New to Blu: September 26 – October 2


Jurassic World: Fallen Kingdom

➢ “Universal’s 4K UHD Blu-ray features a h.265 encode at 2160p with both Dolby Vision and HDR10 high dynamic range. Viewing the movie on equipment only capable of HDR10, the result is very cinematic. Colours are vibrant and consistent with no visible banding whatsoever. Contrast is excellent, providing deep inky blacks that retain strong shadow detail and bright whites that never clip. When comparing to the included Blu-ray edition, the UHD can appear much darker, while blacks on the Blu-ray often appear as dark grey.” — Home Theater Forum.

➢ “Fallen Kingdom is every bit as good as it was in theatres, if not better … Black levels are extremely deep while allowing shadow detail to appear unhindered, and that’s important because the film’s latter half is especially dark. There’s plenty of lighting that contrasts well against the film’s dark nature though, and effects such as fire and lava stand out even in the brighter moments on the island. The end result is that the 4K provides a much better sense of overall depth.” — DVD Talk.

➢ “Jurassic World: Fallen Kingdom appears in an aspect ratio of approximately 2.39:1 on this Blu-ray Disc. As expected, this became a fine presentation. At all times, sharpness appeared positive. As such, I thought the image seemed accurate and well-defined. I noticed no signs of shimmering or jaggies, and the movie lacked any print flaws. Teal? Check. Orange? Check. Colour-related creativity? Nope. The hues followed predictable stylistic paths, but the Blu-ray executed them in a positive manner.” — DVD Movie Guide.


➢ “A family’s tragic mental breakdown seethes and boils into a nightmare-inducing vision on Blu-ray with a terrifyingly splendid 1080p/AVC MPEG-4 encode … The creepiness of the unknown is made all the more terrifying thanks to a marvellously sinister DTS-HD Master Audio 5.1 soundtrack.” — High-Def Digest.

➢ “The film is perhaps unavoidably highly stylised, with a number of interior shots bathed in a kind of brownish-yellow hue, and with other, near hallucinatory, moments similarly swathed in cooler blue tones … Those grading choices probably only make the more natural looking moments pop all the more vividly.” —

➢ “Hereditary employs a seldom-used 2:1 aspect ratio. Some viewers might be turned off from the tiny black bars at the top and bottom of the screen, but kudos for retaining it and not presenting the film in 16:9. The 1080p transfer is clean without any video noise, and is aces when it comes to contrast and black levels.” — DVD Talk.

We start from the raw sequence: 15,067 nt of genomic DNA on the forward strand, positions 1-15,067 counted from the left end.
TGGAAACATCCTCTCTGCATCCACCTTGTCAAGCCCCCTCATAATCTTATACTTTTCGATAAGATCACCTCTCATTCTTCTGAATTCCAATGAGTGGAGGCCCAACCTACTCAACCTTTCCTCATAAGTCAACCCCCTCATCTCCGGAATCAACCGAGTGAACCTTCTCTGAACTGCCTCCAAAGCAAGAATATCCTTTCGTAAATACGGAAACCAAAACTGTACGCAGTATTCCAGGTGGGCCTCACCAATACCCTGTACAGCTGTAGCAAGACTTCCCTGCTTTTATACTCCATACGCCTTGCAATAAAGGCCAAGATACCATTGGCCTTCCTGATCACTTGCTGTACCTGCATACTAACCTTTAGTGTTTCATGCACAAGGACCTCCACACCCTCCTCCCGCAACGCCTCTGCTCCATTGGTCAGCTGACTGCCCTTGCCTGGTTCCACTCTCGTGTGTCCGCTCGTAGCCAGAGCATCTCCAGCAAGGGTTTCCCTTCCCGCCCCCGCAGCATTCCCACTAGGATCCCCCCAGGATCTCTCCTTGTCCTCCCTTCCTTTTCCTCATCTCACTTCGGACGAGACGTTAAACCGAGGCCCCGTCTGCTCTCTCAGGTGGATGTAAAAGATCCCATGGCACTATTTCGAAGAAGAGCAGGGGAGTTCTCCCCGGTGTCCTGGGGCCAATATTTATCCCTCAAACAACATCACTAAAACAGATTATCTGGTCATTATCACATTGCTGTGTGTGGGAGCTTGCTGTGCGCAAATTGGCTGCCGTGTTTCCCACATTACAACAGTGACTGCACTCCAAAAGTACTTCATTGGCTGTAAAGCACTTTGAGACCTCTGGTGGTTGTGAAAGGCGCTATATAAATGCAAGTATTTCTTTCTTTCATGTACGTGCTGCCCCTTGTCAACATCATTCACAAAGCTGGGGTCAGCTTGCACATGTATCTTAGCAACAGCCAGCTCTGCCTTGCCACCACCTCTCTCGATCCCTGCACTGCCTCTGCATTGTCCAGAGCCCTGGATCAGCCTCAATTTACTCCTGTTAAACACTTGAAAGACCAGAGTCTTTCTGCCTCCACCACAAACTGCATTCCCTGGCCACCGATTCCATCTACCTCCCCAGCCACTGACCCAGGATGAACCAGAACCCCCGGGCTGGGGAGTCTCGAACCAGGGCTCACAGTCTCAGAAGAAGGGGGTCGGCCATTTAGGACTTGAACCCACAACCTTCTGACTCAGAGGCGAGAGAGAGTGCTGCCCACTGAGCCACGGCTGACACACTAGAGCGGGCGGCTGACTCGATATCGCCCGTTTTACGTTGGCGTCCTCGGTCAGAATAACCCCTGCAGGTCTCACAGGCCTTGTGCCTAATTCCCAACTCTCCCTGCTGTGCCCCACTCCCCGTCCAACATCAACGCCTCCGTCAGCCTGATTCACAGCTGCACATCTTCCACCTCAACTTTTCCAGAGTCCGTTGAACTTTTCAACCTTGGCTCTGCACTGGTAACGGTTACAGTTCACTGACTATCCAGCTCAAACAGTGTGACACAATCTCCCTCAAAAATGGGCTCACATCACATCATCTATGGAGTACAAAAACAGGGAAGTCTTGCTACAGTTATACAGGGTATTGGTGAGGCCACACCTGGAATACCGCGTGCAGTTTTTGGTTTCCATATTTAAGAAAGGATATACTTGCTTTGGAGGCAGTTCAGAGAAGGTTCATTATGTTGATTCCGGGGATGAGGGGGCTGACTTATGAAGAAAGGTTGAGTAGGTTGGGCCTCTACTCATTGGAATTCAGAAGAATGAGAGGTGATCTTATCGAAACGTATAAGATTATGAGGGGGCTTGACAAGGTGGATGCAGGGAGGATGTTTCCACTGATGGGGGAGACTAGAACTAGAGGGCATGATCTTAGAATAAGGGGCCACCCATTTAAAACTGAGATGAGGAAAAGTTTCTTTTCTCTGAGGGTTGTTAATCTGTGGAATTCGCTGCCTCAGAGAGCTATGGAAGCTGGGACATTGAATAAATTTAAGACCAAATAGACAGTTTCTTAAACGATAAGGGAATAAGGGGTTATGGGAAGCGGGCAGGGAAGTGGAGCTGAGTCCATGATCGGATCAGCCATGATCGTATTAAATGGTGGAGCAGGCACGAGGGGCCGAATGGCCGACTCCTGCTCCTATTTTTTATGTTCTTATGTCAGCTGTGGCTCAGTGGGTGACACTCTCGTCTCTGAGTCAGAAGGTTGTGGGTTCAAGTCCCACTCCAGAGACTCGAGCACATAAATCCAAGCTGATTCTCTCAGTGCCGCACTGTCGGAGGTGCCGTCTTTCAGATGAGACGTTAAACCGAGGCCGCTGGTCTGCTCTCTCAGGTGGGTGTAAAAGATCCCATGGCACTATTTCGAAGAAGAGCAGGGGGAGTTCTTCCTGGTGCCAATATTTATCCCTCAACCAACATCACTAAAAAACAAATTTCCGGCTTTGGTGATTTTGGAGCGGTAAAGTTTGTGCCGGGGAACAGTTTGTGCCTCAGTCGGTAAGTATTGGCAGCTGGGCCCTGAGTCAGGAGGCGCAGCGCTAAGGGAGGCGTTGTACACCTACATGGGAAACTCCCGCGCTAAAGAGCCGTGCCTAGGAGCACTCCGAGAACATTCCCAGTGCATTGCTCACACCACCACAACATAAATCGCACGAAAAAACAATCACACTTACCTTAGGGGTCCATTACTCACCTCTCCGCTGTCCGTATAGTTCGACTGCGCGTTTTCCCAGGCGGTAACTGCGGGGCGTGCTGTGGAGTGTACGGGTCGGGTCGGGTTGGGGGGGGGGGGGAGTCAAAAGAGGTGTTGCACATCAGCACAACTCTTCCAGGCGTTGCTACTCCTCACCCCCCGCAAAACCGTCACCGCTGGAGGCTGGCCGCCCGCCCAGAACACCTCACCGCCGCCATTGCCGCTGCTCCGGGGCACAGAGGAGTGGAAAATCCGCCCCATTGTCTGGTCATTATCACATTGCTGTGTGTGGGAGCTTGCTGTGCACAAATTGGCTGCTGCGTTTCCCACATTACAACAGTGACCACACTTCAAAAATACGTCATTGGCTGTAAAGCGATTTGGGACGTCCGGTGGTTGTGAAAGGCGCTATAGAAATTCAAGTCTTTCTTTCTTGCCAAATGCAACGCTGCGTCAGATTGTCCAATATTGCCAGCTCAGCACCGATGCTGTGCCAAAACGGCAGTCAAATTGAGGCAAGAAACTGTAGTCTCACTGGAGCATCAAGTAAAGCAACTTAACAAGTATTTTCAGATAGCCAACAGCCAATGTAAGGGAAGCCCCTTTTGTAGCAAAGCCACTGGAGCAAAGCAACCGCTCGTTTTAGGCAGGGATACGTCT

➢ “The image is sharp, deep and filmic, with strong details and texture for objects and costumes. There are frequent high-contrast scenes during midday at sea, but the image never appears too hot and highlights do not bloom. Darker scenes are also impressive, with ample shadow detail visible amid the inky blacks.” — DVD Talk.

➢ “Adrift‘s 1080p transfer sails high. It’s bright and clear and the presentation is very cinematic. As with many new releases, it stretches the 1080p format to its limits, with rock-solid, pinpoint detailing the norm, especially considering basic skin textures and beyond …  An endless supply of well defined imagery.” —

Robin Hood

➢ “Robin Hood‘s UHD release is impressive but at the same time imperfect. The film-sourced image comes from a 4K digital intermediate. Grain is generally refined and complimentary, though the movie does occasionally look a little flat and mildly processed with some spikes in grain density and some dips in both grain visibility and textural tack-sharpness. Overall, though, sharpness is impressive and the picture appears largely filmic and true to source.” —

➢ “The transfer fluctuates between excellent definition and poorly-resolved, and natural film grain is made more prominent in several areas, almost to the point of looking noisy. The picture exposes every defect and blemish of the wood and stone bricks in the production design with notable lifelike facial complexions in one scene and suddenly soft and blurry with instances of mild aliasing the next.” — High-Def Digest.


● Also new on Blu-ray are The Walking Dead: The Complete Eighth Season and a budget re-issue of State of Play while being dusted off on 4K-UHD are the GI Joe movies and Teenage Mutant Ninja Turtles (2014).

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